As trees age, cutting them down does sometimes become necessary. And I hope the ones involved were removed for reasons of health and safety rather than commercial expediency. But either way, we need to be sure we're keeping up on the other end, planting new trees that will help beautify our neighborhoods in addition to other benefits (like, you know, oxygen).
If you have space in your yard for a tree, you have until the end of the month to apply for a free one from TreePhilly. Here's the key pitch from their press release.
Here is today's Editorial from the Daily News about a victory for fans of the Delaware waterfront.
THE SYMBOL of our squandered, inaccessible Delaware waterfront is not so much the presence of the big-box stores like Walmart, but what lies directly behind Walmart: a hurricane fence plastered with large "No Trespassing" signs (and plastered, as well, with trash). That fence and those signs say everything about how we have, until recently, treated one of the city's great treasures, especially people's access to that treasure.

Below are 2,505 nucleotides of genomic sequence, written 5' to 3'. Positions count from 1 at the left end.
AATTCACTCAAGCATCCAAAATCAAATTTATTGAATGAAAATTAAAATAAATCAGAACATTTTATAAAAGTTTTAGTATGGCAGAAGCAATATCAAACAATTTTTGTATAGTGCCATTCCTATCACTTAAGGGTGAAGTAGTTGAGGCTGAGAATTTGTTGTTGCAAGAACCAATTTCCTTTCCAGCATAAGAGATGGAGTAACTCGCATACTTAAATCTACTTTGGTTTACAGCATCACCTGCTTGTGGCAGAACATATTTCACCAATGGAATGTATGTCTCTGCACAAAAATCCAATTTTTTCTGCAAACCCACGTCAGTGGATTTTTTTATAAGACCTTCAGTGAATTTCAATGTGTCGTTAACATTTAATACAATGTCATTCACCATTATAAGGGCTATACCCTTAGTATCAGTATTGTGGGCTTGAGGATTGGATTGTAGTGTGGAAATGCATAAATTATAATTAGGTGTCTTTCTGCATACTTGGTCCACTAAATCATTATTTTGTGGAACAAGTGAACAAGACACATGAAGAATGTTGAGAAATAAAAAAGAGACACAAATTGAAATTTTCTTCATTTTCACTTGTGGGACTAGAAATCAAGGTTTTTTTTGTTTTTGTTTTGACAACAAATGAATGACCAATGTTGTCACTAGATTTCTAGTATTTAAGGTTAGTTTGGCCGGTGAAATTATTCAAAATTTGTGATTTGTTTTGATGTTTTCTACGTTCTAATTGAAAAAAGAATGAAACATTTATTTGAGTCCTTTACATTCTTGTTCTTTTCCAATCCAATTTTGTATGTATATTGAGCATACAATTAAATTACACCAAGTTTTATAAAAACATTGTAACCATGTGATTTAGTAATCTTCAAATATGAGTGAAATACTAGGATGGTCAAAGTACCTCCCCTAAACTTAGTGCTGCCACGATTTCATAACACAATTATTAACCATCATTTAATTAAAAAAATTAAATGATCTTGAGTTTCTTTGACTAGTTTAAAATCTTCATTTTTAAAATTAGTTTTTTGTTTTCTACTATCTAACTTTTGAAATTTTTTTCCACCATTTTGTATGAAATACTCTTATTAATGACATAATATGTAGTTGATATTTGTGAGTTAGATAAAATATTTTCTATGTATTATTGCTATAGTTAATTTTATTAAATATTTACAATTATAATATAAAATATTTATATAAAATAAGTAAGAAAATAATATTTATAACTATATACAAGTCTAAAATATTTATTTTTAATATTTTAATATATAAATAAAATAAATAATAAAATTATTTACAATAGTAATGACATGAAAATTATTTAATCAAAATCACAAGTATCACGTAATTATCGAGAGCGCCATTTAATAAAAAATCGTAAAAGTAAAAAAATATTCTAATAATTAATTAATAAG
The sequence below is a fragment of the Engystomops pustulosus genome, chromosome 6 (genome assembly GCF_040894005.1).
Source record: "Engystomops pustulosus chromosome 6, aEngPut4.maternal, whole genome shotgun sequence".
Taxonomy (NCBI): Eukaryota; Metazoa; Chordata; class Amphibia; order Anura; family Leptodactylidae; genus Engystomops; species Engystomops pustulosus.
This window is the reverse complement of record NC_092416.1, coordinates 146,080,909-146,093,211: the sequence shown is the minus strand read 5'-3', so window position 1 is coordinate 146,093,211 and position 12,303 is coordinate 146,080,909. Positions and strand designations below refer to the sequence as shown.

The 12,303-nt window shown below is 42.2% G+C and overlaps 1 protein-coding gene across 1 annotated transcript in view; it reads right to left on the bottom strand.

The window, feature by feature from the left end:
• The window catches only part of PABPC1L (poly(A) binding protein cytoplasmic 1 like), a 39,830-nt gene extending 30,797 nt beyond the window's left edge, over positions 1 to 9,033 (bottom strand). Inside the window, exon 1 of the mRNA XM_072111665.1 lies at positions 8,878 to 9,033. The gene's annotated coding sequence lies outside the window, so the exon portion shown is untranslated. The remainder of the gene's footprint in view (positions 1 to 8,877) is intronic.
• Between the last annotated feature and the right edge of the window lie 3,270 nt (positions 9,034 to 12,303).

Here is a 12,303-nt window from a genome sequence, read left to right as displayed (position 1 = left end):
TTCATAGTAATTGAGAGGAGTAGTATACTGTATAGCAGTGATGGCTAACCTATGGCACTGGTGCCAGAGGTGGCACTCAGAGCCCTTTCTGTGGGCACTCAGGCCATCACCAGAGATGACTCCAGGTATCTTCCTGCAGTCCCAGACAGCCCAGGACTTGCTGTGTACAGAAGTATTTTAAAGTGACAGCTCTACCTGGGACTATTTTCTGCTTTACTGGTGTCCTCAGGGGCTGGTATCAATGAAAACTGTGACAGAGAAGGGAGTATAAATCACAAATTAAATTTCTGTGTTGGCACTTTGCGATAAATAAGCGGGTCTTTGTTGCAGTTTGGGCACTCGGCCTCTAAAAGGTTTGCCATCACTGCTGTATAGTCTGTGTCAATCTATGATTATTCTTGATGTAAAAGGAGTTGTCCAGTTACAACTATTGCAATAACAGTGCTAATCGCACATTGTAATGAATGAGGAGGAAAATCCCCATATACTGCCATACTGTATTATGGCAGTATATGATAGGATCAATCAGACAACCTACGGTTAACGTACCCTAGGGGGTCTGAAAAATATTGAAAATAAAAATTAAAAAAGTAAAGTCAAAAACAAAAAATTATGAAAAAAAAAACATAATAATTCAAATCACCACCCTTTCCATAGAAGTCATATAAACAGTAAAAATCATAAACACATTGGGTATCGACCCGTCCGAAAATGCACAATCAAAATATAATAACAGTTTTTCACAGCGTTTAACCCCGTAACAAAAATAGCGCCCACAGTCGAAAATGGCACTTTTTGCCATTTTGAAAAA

Slowly but surely, that began to change five years ago, when thousands of citizens participated in creating a new master plan for the central Delaware waterfront, which in turn has led to new trails, a new park, and plans for much more. Last week that very parcel behind Walmart was acquired for a new wetlands park with a $1.25 million grant from the state's Department of Conservation and Natural Resources (and a donation from the property's owners). The park's plan and creation will be overseen by the Delaware River Waterfront Corporation, which acts as the steward of the waterfront.